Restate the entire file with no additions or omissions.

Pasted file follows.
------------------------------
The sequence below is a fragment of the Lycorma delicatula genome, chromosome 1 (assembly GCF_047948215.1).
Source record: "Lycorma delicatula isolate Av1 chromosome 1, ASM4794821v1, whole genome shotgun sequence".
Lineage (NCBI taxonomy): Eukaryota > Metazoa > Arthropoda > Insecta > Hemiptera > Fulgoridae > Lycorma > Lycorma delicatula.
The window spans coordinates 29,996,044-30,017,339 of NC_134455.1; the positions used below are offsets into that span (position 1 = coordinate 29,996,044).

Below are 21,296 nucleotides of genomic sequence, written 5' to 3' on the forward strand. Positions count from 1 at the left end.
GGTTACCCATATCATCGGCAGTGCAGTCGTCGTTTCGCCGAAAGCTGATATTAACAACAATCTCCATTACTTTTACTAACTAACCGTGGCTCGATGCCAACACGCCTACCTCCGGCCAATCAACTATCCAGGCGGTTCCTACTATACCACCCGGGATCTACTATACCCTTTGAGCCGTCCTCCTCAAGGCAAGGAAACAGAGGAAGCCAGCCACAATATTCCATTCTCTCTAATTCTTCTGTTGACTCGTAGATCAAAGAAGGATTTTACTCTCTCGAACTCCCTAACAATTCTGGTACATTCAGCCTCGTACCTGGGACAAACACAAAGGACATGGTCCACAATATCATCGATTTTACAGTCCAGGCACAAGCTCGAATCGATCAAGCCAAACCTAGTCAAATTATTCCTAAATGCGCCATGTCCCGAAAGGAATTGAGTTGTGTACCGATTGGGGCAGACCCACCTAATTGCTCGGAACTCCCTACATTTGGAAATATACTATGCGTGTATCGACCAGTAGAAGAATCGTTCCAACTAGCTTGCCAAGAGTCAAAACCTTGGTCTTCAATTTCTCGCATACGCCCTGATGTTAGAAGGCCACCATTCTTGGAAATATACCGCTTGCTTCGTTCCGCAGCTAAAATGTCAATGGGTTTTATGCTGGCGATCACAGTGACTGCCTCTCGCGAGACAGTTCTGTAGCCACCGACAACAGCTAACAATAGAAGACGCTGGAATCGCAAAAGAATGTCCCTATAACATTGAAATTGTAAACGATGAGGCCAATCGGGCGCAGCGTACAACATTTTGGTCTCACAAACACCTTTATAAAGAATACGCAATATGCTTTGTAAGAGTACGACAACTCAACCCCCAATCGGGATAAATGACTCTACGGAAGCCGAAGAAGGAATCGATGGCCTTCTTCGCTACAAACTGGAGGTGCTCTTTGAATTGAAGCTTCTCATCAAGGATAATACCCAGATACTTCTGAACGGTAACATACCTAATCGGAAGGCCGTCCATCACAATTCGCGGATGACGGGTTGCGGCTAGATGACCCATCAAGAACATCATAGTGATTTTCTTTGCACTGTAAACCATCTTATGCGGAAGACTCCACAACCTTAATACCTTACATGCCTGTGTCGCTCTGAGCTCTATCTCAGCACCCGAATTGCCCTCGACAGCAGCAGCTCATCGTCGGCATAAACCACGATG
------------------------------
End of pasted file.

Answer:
The sequence below is a fragment of the Lycorma delicatula genome, chromosome 1 (assembly GCF_047948215.1).
Source record: "Lycorma delicatula isolate Av1 chromosome 1, ASM4794821v1, whole genome shotgun sequence".
Lineage (NCBI taxonomy): Eukaryota > Metazoa > Arthropoda > Insecta > Hemiptera > Fulgoridae > Lycorma > Lycorma delicatula.
The window spans coordinates 29,996,044-30,017,339 of NC_134455.1; the positions used below are offsets into that span (position 1 = coordinate 29,996,044).

Below are 21,296 nucleotides of genomic sequence, written 5' to 3' on the forward strand. Positions count from 1 at the left end.
GGTTACCCATATCATCGGCAGTGCAGTCGTCGTTTCGCCGAAAGCTGATATTAACAACAATCTCCATTACTTTTACTAACTAACCGTGGCTCGATGCCAACACGCCTACCTCCGGCCAATCAACTATCCAGGCGGTTCCTACTATACCACCCGGGATCTACTATACCCTTTGAGCCGTCCTCCTCAAGGCAAGGAAACAGAGGAAGCCAGCCACAATATTCCATTCTCTCTAATTCTTCTGTTGACTCGTAGATCAAAGAAGGATTTTACTCTCTCGAACTCCCTAACAATTCTGGTACATTCAGCCTCGTACCTGGGACAAACACAAAGGACATGGTCCACAATATCATCGATTTTACAGTCCAGGCACAAGCTCGAATCGATCAAGCCAAACCTAGTCAAATTATTCCTAAATGCGCCATGTCCCGAAAGGAATTGAGTTGTGTACCGATTGGGGCAGACCCACCTAATTGCTCGGAACTCCCTACATTTGGAAATATACTATGCGTGTATCGACCAGTAGAAGAATCGTTCCAACTAGCTTGCCAAGAGTCAAAACCTTGGTCTTCAATTTCTCGCATACGCCCTGATGTTAGAAGGCCACCATTCTTGGAAATATACCGCTTGCTTCGTTCCGCAGCTAAAATGTCAATGGGTTTTATGCTGGCGATCACAGTGACTGCCTCTCGCGAGACAGTTCTGTAGCCACCGACAACAGCTAACAATAGAAGACGCTGGAATCGCAAAAGAATGTCCCTATAACATTGAAATTGTAAACGATGAGGCCAATCGGGCGCAGCGTACAACATTTTGGTCTCACAAACACCTTTATAAAGAATACGCAATATGCTTTGTAAGAGTACGACAACTCAACCCCCAATCGGGATAAATGACTCTACGGAAGCCGAAGAAGGAATCGATGGCCTTCTTCGCTACAAACTGGAGGTGCTCTTTGAATTGAAGCTTCTCATCAAGGATAATACCCAGATACTTCTGAACGGTAACATACCTAATCGGAAGGCCGTCCATCACAATTCGCGGATGACGGGTTGCGGCTAGATGACCCATCAAGAACATCATAGTGATTTTCTTTGCACTGTAAACCATCTTATGCGGAAGACTCCACAACCTTAATACCTTACATGCCTGTGTCGCTCTGAGCTCTATCTCAGCACCCGAATTGCCCTCGACAGCAGCAGCTCATCGTCGGCATAAACCACGATG